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Competition retrievers are neither endurance runners nor sprinters, think middle distance runners. If their training is long slow runs and intervals our dogs get the intervals running marks and 50% of the time their breathing is restricted by a bird in mouth. The long slow comes from roading. When I first met Judy in 1978 she was roading Honcho 5 miles/day. Over the years we have reduced that to 2-3 miles/day and for a time when I was agile enough to get in and out of a canoe we swam them 1/2 mile 2-3 days a week. Almost everyone I know with a competitive all age dog has some form of a physical conditioning program and at today’s field trials a fat out of shape dog would be severely handicapped.
 

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100% agree with Ed. Different dogs have different specialties and different forms of training fit different breeds better. It doesn't mean they can't modify one to help improve what the other is doing. It's similar to Olympic athletes cross training to become better at their specialty.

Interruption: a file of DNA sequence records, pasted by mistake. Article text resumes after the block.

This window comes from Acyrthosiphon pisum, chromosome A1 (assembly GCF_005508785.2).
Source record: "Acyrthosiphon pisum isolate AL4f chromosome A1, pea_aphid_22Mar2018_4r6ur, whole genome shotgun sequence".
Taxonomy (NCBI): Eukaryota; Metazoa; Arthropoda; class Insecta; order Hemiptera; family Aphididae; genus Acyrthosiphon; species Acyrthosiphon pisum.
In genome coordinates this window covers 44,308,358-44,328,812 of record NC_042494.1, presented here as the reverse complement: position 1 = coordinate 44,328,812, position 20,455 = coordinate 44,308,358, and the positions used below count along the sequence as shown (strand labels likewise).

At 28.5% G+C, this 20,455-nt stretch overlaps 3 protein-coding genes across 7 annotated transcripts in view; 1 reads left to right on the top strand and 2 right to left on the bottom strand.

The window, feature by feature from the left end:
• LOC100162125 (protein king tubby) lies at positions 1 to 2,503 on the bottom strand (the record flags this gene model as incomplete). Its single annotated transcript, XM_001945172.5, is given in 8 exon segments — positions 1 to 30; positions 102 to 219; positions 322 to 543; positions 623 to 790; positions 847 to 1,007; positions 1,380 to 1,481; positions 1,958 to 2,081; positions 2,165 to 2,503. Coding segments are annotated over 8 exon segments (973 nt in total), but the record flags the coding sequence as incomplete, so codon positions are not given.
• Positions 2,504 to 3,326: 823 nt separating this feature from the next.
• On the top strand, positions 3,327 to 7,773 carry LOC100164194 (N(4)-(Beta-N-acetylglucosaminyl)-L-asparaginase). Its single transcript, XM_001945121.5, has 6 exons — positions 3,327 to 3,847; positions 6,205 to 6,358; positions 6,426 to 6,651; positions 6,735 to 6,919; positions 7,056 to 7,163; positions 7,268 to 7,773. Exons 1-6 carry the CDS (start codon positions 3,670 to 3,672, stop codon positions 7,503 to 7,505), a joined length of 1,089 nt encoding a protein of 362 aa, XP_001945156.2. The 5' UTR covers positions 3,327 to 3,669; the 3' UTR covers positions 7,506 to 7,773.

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Getting back to the point of size, it is interesting that in most sporting breeds working dogs are smaller than show dogs. However there are a lot of big studs, some up to 90lb.
I have to think that is more about preference of looks than performance.
 

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I have to think that is more about preference of looks than performance.
No doubt that it is. The biggest difference isn't size, it's how the dogs are built.
Apparently this is what some people think a lab looks like.
Could this dog run an all age land series with style? How long would it last pheasant hunting?
If you want to see a breed ruined you can count on conformation breeders to do it.
Dog Dog breed Carnivore Grass Companion dog